But other Black writers, particularly those who write a more general-interest genre, would rather have their books in that genre section, where they'll be exposed to the wider audience.

There's no agreement about this, even among Black writers and readers. It's definitely an issue, though, especially for genres like romance, where there's a huge audience that has no idea Black people write those books.

Online bookselling should be fixing this, since you can managed categories and key words to let people find any book in a variety of ways. I should be able to go to Amazon and find Robin Amos's Cosmic Rendezvous by searching either or "Black author" or "Black characters" or "author of color" or "characters of color" or "romance" or "contemporary romance" or "astronaut" or "setting Houston" or some combination. Right now I can't do that, but there's not technical reason for it; it's up to the online vendors to keep improving their search capabilities. Online, a book can be in the "African American Fiction" section AND the "Romance" section, if only the vendors will set it up that way.

Angie, who's had this conversation a few times :)

Maggie Stiefvater said...
This comment has been removed by the author.
Robert Montroll said...
This comment has been removed by the author.
Robert Davis said...

I see a lot of the problem of not having enough diversity in fiction comes from making diversity almost it's own sub-genre. Booksellers only want so many "diversity" books, and often for specific occasions (such as black history month), so that's what publishers consider in their marketing and choosing titles. We need to stop marketing fiction as diverse fiction and let it just be good fiction.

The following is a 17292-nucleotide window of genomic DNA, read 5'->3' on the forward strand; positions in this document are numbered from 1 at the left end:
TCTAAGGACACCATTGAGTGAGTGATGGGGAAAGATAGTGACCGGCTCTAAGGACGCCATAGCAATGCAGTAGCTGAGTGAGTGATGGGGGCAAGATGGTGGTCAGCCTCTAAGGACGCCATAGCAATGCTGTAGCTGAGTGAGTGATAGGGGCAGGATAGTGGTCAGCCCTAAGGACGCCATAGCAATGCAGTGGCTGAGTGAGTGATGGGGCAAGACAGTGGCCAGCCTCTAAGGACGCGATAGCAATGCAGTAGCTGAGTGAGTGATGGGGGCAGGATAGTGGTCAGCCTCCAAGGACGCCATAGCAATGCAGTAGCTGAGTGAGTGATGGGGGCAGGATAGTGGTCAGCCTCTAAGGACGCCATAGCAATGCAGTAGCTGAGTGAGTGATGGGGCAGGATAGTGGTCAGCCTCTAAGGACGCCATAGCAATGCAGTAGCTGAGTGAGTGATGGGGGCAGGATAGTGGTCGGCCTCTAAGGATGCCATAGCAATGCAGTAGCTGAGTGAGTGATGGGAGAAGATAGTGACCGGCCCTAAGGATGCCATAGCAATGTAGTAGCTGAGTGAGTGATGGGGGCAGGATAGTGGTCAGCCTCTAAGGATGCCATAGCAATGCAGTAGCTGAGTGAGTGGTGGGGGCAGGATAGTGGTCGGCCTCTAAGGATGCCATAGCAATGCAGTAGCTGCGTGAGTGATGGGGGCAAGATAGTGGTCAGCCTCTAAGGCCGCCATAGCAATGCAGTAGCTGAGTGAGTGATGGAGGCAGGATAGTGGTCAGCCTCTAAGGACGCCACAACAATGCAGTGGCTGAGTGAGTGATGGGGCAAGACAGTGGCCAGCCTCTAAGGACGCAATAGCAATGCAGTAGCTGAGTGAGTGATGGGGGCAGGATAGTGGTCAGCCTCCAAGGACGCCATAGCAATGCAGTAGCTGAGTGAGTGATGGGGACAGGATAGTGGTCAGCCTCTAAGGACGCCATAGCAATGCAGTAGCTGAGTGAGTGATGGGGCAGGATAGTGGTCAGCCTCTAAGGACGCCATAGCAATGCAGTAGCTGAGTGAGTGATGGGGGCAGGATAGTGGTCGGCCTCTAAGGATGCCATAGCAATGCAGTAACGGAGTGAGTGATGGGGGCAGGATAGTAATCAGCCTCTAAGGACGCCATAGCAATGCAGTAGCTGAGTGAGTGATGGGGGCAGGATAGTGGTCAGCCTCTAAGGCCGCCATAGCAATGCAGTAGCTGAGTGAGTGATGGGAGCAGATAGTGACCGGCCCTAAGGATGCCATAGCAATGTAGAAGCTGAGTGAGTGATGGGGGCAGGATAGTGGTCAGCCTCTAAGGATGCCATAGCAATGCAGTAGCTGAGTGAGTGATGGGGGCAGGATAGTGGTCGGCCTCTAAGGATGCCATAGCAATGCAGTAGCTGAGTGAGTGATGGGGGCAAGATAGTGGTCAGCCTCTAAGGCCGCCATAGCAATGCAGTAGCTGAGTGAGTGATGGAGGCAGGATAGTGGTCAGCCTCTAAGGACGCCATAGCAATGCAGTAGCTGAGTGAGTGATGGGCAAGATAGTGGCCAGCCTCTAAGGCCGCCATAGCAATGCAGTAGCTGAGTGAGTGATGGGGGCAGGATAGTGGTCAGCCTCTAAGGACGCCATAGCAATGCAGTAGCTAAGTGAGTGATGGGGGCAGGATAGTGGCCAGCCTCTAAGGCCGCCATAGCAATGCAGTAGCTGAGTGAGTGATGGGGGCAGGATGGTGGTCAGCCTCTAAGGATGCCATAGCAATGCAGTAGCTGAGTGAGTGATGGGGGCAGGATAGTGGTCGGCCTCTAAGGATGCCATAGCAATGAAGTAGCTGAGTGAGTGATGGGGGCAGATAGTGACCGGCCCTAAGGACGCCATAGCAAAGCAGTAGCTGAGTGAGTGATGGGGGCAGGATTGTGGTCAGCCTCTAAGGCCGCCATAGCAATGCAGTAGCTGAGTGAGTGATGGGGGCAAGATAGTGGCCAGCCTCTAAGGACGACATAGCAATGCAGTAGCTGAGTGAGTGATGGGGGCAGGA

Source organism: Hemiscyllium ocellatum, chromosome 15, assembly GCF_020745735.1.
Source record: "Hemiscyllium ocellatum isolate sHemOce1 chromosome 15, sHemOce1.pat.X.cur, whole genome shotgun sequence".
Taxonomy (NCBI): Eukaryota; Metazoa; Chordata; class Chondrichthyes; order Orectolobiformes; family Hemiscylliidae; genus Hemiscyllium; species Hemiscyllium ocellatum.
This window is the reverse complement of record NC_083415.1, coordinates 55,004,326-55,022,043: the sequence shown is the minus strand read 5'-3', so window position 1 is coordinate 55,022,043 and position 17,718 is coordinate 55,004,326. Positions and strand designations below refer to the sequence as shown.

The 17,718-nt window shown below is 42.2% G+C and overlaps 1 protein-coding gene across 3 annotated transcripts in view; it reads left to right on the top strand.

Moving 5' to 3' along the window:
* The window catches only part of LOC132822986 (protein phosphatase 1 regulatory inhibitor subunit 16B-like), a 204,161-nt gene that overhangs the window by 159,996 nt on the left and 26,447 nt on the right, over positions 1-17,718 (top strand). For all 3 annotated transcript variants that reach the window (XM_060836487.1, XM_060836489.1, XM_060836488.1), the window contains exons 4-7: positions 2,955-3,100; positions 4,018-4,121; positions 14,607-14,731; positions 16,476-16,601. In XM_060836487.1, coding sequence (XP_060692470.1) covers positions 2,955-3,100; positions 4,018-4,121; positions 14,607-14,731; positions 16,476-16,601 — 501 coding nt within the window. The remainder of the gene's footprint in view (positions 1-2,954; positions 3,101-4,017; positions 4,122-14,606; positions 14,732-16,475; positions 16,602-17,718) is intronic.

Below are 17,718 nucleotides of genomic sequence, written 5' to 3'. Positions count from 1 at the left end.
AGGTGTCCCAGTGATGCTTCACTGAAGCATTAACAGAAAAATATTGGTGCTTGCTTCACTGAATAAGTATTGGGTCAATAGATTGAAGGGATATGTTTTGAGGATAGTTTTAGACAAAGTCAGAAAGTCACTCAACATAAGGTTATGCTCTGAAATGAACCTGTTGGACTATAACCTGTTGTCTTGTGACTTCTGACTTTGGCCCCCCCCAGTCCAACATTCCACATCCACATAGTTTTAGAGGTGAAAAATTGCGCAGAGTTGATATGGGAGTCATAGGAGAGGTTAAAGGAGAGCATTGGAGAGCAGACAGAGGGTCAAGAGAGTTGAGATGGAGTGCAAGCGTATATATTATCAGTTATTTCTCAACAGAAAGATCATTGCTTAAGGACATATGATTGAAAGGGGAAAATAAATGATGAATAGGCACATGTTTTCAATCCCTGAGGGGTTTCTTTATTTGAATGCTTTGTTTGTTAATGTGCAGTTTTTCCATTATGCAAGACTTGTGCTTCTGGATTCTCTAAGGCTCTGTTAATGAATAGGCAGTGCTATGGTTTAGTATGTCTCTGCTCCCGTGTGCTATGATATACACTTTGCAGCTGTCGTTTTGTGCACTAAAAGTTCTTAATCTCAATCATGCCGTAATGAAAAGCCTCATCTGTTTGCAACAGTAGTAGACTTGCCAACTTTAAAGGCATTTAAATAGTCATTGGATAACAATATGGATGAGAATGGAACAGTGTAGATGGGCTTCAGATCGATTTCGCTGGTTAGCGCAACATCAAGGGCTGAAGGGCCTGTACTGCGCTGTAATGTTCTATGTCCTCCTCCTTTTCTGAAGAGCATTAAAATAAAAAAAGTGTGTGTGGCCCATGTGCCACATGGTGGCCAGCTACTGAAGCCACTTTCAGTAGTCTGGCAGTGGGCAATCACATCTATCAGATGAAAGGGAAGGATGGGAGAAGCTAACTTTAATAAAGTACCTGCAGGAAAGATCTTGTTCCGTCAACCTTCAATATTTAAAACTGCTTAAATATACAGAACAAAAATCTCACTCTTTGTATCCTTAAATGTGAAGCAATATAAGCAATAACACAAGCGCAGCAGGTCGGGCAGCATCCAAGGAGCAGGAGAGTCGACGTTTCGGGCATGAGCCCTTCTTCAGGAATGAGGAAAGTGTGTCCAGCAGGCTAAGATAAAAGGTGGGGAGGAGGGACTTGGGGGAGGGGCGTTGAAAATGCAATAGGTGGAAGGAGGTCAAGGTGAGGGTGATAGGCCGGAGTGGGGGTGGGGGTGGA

If I look at the back of a book and I see "three PoC friends from place enter a world of wherever" I usually put it down. If it had said, "NAMES find themselves in a world of dragons and new dangers where they must..." I would open it up. I don't want to read a fantasy or sci fi novel about diversity, I want to read one WITH diversity. I don't know if it is the author, agent, publisher, or bookseller, but if they treated quality writing like quality writing, instead of quality divirsity writing, the audience would be that much bigger. Otherwise you get readers looking at the back and receiving the information that this book is for such and such PoC and civil rights enthusiasts.

I believe the need for broad spectrum authors is more important than white authors writing PoC. Those that can do it well already do it, as do many who don't. The question is how to get more PoC authors in the mainstream and that is by treating them like they are mainstream. Blurb the books, not the author. Market and sell the books as the fiction, horror, romance, scifi, fantasy, mystery, and so on that they are, and don't pigeon hole them as a sub-sub genre with no shelf or catalog space.